At the age of 60, after more than 40 years of performing to huge throngs of good-time, beer-swilling, wine-sipping, smiling sun-seekers at Put In Bay, Key West, and other magical locales, I’d finally come to the realization that, as Sally Field proclaimed, “Yes, they really do like me!” But only after years of nervous nights singing and strumming for my supper did I finally feel confident that the crowds enjoyed my shows and songs.
They’ve dubbed me “Pat Dailey – the Great Lakes Troubadour.”
And yet for every time I saw my name in lights or got excited about my press clippings and reviews, there was some sensible soul who, meaning well, brought me right back down to earth.
First time I ever came down to Sloppy Joe’s in my life, before I ever even played one song, I was up here tuning my guitar and some girl came up to me and said, “Hey man, you know any Buffett?”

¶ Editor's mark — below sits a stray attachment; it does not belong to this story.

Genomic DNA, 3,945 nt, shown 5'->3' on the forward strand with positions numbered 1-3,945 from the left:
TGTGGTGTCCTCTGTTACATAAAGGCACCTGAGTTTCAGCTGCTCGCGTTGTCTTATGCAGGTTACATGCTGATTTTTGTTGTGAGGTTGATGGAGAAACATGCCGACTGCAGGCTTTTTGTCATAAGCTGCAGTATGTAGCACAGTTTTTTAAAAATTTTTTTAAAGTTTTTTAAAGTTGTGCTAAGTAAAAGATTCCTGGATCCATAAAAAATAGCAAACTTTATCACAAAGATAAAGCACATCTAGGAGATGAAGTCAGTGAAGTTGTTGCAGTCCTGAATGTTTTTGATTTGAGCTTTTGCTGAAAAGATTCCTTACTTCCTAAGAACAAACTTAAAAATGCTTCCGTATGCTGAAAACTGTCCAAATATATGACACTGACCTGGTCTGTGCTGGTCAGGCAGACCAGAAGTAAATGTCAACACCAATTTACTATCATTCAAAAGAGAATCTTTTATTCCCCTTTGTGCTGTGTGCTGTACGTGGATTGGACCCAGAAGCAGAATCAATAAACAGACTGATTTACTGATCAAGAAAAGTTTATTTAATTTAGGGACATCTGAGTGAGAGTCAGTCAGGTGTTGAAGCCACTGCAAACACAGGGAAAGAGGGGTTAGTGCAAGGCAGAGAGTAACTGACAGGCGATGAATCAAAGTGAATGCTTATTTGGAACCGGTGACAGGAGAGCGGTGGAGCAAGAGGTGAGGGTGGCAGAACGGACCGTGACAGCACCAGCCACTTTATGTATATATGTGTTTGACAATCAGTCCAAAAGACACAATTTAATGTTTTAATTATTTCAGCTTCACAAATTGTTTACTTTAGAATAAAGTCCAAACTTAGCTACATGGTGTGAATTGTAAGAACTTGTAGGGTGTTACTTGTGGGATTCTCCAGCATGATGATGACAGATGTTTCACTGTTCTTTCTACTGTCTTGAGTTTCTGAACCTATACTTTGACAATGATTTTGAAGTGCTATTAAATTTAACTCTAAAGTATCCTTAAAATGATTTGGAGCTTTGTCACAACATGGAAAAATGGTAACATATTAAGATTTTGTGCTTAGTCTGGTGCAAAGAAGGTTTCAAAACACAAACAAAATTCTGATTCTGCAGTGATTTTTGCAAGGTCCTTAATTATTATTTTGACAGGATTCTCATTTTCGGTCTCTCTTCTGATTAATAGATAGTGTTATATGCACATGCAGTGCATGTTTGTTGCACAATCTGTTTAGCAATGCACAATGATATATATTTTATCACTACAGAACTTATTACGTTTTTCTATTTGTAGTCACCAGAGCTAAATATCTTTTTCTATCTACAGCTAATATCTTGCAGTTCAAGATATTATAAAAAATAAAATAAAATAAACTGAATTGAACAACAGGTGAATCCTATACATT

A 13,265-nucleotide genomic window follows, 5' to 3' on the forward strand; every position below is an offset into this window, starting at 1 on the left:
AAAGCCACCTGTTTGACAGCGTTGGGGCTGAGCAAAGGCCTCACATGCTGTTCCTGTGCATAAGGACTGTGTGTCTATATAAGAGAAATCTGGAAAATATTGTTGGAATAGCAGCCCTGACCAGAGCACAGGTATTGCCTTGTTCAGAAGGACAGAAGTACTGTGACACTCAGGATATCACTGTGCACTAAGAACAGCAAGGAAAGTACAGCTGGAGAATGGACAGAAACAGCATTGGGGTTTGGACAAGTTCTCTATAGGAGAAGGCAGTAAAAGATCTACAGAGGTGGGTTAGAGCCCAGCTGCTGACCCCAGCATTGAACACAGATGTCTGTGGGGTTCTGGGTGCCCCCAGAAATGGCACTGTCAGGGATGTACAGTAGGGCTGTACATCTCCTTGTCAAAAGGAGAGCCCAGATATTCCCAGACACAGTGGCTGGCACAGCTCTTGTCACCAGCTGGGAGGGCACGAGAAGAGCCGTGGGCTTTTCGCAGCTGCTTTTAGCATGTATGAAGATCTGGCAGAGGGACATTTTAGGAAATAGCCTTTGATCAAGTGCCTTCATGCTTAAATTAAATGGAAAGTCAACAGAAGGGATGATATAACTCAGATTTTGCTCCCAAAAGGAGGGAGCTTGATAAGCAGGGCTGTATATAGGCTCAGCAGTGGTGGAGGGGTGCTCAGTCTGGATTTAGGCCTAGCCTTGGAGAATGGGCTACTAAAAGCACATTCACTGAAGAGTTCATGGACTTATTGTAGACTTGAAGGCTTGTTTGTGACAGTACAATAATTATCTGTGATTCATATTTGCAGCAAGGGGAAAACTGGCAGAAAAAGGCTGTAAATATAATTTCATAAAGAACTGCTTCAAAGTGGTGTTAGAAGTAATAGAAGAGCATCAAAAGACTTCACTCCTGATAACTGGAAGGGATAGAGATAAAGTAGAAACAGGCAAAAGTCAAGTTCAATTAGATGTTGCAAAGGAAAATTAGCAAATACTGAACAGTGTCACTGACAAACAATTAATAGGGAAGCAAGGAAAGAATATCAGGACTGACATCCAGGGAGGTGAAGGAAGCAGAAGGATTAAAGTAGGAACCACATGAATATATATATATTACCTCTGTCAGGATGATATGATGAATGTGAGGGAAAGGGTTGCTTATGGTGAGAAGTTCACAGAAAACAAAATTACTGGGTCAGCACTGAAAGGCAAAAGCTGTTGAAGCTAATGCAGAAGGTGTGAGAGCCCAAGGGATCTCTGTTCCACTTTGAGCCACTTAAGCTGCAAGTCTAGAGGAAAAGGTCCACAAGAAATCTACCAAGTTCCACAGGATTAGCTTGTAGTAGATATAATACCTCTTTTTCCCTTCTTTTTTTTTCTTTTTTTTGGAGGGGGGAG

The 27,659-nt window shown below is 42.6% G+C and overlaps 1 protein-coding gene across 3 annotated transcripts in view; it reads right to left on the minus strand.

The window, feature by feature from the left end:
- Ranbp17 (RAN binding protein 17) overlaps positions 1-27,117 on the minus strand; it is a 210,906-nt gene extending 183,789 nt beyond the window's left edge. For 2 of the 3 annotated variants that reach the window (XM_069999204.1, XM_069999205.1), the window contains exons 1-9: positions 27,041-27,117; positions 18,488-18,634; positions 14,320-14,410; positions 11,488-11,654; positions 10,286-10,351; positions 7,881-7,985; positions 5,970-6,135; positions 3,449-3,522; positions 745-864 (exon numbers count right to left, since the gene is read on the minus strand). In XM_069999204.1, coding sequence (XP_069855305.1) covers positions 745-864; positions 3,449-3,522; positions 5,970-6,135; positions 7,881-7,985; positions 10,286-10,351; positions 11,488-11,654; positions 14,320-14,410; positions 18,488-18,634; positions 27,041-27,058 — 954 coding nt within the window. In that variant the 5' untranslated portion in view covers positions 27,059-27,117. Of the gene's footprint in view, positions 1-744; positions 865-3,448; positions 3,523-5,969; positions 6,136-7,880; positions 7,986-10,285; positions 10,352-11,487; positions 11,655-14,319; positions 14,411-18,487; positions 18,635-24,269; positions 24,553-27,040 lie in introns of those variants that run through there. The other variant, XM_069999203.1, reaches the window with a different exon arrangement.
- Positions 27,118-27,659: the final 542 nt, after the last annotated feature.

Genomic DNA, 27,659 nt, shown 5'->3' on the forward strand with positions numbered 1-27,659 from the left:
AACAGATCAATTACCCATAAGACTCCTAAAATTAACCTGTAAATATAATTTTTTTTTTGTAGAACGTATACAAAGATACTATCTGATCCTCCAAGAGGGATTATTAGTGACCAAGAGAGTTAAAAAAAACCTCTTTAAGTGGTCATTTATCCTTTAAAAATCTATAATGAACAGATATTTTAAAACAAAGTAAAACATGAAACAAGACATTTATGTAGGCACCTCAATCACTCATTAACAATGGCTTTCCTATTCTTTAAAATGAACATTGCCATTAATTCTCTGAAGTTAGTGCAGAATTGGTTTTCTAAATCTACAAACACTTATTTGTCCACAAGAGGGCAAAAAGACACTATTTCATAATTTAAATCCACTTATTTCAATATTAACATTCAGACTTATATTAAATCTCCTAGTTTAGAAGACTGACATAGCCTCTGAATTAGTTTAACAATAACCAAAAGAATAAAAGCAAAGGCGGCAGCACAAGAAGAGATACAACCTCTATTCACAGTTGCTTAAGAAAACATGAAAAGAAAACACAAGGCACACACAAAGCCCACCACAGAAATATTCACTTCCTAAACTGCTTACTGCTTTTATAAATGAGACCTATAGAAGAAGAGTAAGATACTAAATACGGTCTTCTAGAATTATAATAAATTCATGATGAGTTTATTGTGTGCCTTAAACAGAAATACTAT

You think she took the time to look into my eyes or look at my face and say, “This son of a bitch has been around. He’s got some miles on him. I bet he wrote some songs about his life and times?”
“Hey man, you know any Buffett?
Well, I had my choice right then and there. I could go out and buy every one of Jimmy Buffett’s records, learn all of his songs and make everyone in the room happy. Or I could write my own songs and make myself happy!
What do you think I did?
Jimmy Buffett made it big playing down in the Keys, but I doubt that I ever will
My hair ain’t that blonde and my skin ain’t that tan
And I’ve never been to Margaritaville
Every guitar players in the keys sounds just like Jimmy
And all the girls in the bar are wondering where he is
If you ask me to play some Buffett, I’m afraid you’ll just have to stuff it
When Jimmy starts playing my songs I’ll start playing his.
If it’s Jimmy you see, won’t you pass this along for me:
When he plays Pat Dailey songs, I’ll start playing his
And I hope he gets tired of my songs ‘cause I’m sure tired of his!